As the Nippon tragedy unfolds, I happen to be visiting France, the land of nuclear energy. Do you know that since the end of the 1970s, France has built 58 reactors which produce 63 GW, a staggering 78% of the total electricity required by the country?
Even as the news of Fukushima flashed in the media, a debate had begun: could such a disaster happen in France? Is it not a pointer to abandon the nuclear for ‘cleaner’ energies such as wind and solar?
While in Japan many believe that the tragedy could send the world's third largest economy back into recession, in France, the ‘Greens’ led by Daniel Cohn-Bendit, the former leader of the 1968 student revolution and now European MP, demanded a referendum on nuclear energy. ‘Green ideology’ is one thing, running an industrialised country is another. We can however see some advantages in a serious debate: it can only help to clarify several points about the safety of the plants.
One could regret the absence of Areva in the French debate. The French company perhaps believes that the question is far too serious to be discussed by ‘lay, ignorant’ people, but unless and until the true risks are explained to the ‘common man’ in a way he can understand, the discussion will (and should) go on.
This comes soon after the Nuclear Power Corporation of India (NPCIL) and Areva signed a framework agreement for the construction of two Evolutionary Power Reactors (EPRs), to be followed by four more, at Jaitapur in Maharashtra (with a capacity of 1650 MW each). The accident in Japan might be ‘a big dampener’ on India’s program which plans to spend $ 175 billion on nuclear energy by 2030. However nuclear energy is still considered as the cleanest energy to sustain a 9% to 10% economic growth.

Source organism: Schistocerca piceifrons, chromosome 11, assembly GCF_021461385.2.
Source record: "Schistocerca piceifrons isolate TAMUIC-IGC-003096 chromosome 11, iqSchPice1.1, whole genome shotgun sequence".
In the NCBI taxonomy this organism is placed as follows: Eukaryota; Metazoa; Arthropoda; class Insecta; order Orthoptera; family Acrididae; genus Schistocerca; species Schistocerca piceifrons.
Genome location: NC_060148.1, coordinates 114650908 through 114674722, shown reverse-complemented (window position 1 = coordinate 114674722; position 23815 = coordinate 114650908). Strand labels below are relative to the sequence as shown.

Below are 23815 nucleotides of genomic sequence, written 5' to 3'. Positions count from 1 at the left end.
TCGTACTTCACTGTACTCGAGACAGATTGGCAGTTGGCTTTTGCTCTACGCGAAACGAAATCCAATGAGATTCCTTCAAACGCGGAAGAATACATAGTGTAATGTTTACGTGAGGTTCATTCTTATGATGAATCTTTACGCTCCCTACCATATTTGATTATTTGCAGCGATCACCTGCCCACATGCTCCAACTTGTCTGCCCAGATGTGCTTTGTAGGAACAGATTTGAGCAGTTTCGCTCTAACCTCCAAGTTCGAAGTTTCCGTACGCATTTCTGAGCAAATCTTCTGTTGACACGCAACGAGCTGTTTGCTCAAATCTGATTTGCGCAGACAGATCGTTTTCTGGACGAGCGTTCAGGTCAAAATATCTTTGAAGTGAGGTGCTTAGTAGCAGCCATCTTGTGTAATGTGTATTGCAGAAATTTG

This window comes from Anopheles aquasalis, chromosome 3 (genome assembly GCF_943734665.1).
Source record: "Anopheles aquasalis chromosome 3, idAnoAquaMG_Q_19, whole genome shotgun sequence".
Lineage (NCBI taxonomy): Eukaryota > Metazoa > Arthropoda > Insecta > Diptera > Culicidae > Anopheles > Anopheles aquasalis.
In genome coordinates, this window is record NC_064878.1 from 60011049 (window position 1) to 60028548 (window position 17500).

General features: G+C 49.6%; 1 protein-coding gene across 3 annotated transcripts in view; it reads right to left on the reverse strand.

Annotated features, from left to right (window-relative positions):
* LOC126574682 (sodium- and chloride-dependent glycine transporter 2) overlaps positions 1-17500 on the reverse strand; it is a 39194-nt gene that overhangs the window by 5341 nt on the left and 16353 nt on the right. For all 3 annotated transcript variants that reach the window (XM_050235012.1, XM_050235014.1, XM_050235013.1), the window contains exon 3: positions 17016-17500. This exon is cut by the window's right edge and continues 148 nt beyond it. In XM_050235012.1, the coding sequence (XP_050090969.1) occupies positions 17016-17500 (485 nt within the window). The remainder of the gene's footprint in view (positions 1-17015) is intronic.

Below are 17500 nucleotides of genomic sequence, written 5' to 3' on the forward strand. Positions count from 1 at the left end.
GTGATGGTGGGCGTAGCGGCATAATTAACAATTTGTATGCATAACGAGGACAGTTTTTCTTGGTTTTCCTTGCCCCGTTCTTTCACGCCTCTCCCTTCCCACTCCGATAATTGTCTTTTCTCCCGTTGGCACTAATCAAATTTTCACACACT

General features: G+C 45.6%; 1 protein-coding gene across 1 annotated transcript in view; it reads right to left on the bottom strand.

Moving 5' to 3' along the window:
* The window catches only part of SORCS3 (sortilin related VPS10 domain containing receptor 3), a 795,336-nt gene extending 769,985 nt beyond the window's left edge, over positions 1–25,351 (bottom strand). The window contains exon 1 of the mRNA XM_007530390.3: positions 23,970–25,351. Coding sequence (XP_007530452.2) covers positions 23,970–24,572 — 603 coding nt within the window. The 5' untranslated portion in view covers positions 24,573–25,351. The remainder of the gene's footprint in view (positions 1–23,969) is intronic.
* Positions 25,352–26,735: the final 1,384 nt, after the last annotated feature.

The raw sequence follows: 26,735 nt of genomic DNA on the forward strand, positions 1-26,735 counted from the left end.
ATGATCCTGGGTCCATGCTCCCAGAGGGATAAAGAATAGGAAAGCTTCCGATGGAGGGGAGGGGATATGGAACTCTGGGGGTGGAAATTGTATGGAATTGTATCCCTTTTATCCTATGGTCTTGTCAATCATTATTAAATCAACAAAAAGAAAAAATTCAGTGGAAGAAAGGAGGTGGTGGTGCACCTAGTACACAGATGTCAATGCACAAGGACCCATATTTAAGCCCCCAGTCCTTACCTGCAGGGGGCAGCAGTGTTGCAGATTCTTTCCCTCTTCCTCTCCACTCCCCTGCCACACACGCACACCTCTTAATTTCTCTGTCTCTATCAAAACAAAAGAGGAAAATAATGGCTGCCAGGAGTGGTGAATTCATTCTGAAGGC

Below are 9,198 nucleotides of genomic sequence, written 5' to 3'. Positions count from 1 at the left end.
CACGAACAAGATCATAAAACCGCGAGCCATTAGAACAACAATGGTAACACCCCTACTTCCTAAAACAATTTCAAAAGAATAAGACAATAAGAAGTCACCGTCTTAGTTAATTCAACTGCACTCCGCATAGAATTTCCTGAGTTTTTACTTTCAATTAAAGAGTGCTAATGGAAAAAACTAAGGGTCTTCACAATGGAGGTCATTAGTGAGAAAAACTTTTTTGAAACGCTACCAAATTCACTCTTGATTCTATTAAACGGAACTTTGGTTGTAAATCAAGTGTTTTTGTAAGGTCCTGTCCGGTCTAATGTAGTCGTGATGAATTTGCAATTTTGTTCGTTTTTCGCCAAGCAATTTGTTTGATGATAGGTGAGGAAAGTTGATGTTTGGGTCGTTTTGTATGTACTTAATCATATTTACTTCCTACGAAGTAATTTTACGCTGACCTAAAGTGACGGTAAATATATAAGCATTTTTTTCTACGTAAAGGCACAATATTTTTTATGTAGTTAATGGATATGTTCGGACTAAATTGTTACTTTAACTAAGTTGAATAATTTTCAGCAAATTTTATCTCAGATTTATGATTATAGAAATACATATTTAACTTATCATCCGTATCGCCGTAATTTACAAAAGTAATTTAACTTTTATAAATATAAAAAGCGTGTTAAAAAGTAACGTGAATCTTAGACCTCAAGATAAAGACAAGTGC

The economic media Bloomberg believes that Manmohan’s nuclear dream might be threatened: “Manmohan Singh who risked his premiership to secure India’s access to atomic reactors and supplies, faces opposition to his $175 billion investment plan.”
The problem for India may not be earthquakes, as no seism of this amplitude has ever been recorded in Western India, but terrorism. Suppose a jihadist group hijacks a plane after take-off from Mumbai and manages to crash with full tanks in Jaitapur, will the structure resist such an impact?
A top-secret document prepared by Electricity de France (EDF) in 2003 stated that the EPR plant could withstand the crash of a plane. The calculations were based on the fall of fighter plane with an extrapolation for a civil plane such an Airbus; however, many were not convinced.
Interestingly, the disaster in Japan as well as the crisis in the Middle East are centred on one subject: energy supply. George Friedman wrote in Stratfor: “Over the past week, everything seemed to converge on energy. The unrest in the Persian Gulf raised the specter of the disruption of oil supplies to the rest of the world, and an earthquake in Japan knocked out a string of nuclear reactors with potentially devastating effect. Japan depends on nuclear energy and it depends on the Persian Gulf, which is where it gets most of its oil.”
Analysts have failed to note a third event linked to energy: it is the ratification of the 12th Five-Year Plan by China. The Middle Kingdom’s booming economy is the greediest ogre needing endless energy. One of the solutions proposed by Beijing is to build dams on rivers originating in Tibet.
China has already built more dams than any other country on the planet. Chinese know-how is even exported: Chinese banks and dam companies are involved in the construction of some 269 dams in 67 different countries, particularly in Africa and Southeast Asia …and PoK (legally an Indian territory).